“The struggle is nothing you can buy; you can’t pay for or buy liberation. It has to come at its own pace, from its own strength,” says Elisabeth Ohlson in her writings about the exhibition.
This winter’s art exhibition at Spritmuseum takes us back to New York in the 1980s and 90s, to an era that began with a new openness, until the AIDS epidemic began to claim young lives by the thousands, with a backlash of rare force as a consequence. But we also encounter the strength of the LGBTQI+ movement’s counter-reaction.
Photographer Elisabeth Ohlson, invited to serve as guest curator, describes her own experience of the 1980s, a period that shaped her into the artist and LGBTQI activist she is today. She has selected art pieces from the Absolut Art Collection, a far-ranging, sometimes contradictory, boundary-crossing collection that includes installations, films, paintings, decoration, kitsch, traditional folk art, works both unknown and famous, works both provocative and polite. The tension between the various artists and the client’s, Absolut Vodka’s, only requirement – that the bottle be placed in a central position – gains an extra dimension here when linked to themes such as HIV and AIDS, street art, activism and relationships viewed through the lens of sexuality.
The exhibition includes Elisabeth’s personal stories along with quotations from artists who used art as a platform for political struggle.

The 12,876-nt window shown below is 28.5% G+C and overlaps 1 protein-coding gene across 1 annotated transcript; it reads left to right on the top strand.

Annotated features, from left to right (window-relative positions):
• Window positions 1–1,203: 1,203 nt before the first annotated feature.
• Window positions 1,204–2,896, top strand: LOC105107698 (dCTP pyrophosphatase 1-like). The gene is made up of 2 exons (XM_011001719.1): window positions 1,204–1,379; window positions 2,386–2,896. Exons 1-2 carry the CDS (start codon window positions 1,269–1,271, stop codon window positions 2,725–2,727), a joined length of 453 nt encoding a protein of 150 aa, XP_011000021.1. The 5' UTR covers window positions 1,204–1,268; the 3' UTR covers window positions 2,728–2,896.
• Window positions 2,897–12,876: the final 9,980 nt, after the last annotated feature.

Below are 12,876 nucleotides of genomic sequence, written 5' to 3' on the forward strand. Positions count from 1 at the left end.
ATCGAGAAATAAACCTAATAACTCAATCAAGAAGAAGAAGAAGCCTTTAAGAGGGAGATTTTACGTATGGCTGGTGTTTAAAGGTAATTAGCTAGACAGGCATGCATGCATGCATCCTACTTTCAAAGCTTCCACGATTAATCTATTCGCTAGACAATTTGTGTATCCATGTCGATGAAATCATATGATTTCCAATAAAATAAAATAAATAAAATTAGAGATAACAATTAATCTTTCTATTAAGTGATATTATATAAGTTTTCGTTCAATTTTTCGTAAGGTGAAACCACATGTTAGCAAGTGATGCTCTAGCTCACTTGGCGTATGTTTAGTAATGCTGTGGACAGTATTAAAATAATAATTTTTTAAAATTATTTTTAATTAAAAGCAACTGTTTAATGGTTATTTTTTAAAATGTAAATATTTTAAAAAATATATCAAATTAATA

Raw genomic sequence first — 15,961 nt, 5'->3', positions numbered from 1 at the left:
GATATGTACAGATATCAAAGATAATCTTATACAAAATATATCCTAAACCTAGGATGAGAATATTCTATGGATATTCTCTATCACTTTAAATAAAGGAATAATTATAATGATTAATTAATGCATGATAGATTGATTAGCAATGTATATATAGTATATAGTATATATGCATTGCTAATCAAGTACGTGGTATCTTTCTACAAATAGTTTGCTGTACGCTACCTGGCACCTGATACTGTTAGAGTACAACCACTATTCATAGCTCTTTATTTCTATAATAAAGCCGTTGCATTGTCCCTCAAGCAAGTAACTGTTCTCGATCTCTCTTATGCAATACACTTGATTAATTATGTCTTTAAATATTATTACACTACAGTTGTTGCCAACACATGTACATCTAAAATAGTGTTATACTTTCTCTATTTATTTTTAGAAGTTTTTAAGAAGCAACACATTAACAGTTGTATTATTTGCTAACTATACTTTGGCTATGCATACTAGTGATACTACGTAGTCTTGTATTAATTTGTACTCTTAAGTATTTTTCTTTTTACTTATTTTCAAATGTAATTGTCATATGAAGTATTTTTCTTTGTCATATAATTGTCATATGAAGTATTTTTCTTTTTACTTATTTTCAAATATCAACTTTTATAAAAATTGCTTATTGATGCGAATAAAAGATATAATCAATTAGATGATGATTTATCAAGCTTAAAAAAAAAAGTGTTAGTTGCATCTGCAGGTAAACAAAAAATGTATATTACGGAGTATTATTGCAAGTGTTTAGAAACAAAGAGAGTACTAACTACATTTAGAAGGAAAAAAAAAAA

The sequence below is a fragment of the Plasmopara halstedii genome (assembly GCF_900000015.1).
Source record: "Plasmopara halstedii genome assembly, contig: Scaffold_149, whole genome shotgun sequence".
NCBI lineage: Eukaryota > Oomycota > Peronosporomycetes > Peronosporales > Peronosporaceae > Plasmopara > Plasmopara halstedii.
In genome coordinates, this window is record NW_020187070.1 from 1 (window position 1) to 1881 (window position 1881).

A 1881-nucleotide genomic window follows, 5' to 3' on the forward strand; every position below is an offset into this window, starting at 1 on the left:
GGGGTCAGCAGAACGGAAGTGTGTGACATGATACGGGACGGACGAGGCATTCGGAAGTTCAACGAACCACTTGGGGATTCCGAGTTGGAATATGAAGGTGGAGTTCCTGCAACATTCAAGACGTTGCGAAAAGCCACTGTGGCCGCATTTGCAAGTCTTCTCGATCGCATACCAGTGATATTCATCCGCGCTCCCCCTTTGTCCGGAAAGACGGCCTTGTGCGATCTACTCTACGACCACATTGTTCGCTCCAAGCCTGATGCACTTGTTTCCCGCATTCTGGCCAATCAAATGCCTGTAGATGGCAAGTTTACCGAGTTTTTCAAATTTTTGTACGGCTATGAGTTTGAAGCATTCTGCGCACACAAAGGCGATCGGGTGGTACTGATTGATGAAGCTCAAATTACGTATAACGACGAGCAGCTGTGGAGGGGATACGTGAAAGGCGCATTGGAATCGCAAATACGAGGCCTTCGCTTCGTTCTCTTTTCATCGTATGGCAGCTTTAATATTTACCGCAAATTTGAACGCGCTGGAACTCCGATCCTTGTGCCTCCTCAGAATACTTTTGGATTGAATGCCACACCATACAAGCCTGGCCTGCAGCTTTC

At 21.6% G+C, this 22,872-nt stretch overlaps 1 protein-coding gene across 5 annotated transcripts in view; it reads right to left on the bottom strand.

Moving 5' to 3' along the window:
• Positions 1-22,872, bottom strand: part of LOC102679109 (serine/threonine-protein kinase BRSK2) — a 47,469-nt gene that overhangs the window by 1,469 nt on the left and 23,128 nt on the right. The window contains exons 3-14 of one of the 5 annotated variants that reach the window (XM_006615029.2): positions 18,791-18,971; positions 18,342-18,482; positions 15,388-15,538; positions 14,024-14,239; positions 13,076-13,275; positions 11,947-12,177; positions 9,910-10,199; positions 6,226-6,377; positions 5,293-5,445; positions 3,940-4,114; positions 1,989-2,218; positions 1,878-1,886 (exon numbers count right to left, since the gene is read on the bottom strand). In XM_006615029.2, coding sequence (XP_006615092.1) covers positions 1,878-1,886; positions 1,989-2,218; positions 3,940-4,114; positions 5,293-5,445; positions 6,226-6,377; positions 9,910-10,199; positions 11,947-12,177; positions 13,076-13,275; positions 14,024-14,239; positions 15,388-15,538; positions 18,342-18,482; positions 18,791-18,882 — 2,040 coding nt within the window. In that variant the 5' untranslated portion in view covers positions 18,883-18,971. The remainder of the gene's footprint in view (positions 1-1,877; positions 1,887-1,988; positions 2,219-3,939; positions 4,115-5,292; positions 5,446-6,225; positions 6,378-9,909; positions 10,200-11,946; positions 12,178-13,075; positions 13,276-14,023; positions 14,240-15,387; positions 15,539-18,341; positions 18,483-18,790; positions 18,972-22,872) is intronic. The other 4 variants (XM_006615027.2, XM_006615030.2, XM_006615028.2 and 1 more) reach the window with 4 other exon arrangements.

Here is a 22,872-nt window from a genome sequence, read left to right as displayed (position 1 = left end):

Elisabeth chose to include two photos of Tommy, one of her young friends who died in the AIDS ward at Södermalm Hospital. She is also exhibiting a large-format photo from 2018 depicting police violence against LGBTQI people worldwide. This is the first time the photo, entitled “The Party is Over”, is being exhibited.
“There is a growing need to focus on the pain, grief and vulnerability that unite the long history of queer life through its politics, art and literature,” writes author and journalist Anna-Maria Sörberg in the exhibition’s main written narrative.
Anna-Maria Sörberg’s historical reminiscences follow several central themes, and are given an unusual amount of space – her text takes up a whole wall. The mildly chaotic party decor, including a hot pink carpet, a curtain of glitter and hovering souls, was designed by scenographer Chrisander Brun. It adds a layer of meaning and helps recreate the feeling of this dramatic period. Graphic design for the exhibition is by art director and designer Karl Stefan Andersson. Franz Edvard Cedrins provided the music and soundscape playing in the gallery.
Absolut Art Collection
The Absolut Art Collection was created concurrently with a period of LGBTQI history that can be described as a paradigm shift in parts of Europe and the USA. The period surrounding the collection’s initial pieces by Andy Warhol in 1985 was cataclysmic. Along with the AIDS panic, an insight into how this would affect a whole world inspired a strong sense of presence and a wave of creativity. The literal experience of living with death right around the corner fuelled a club culture in which art, sex and energy were essential components, and which exerted a powerful influence in the major cities of the West – New York, London, Paris – as well as Stockholm.
The Absolut Vodka brand was created by Vin & Sprit AB as an export product for the American market and introduced in 1979. Many of the people who embraced the product were young creatives and artists who came from all over the US to New York to achieve success in their careers, but also to live openly with non-normative sexuality. Many were young, eager to party and looking for community.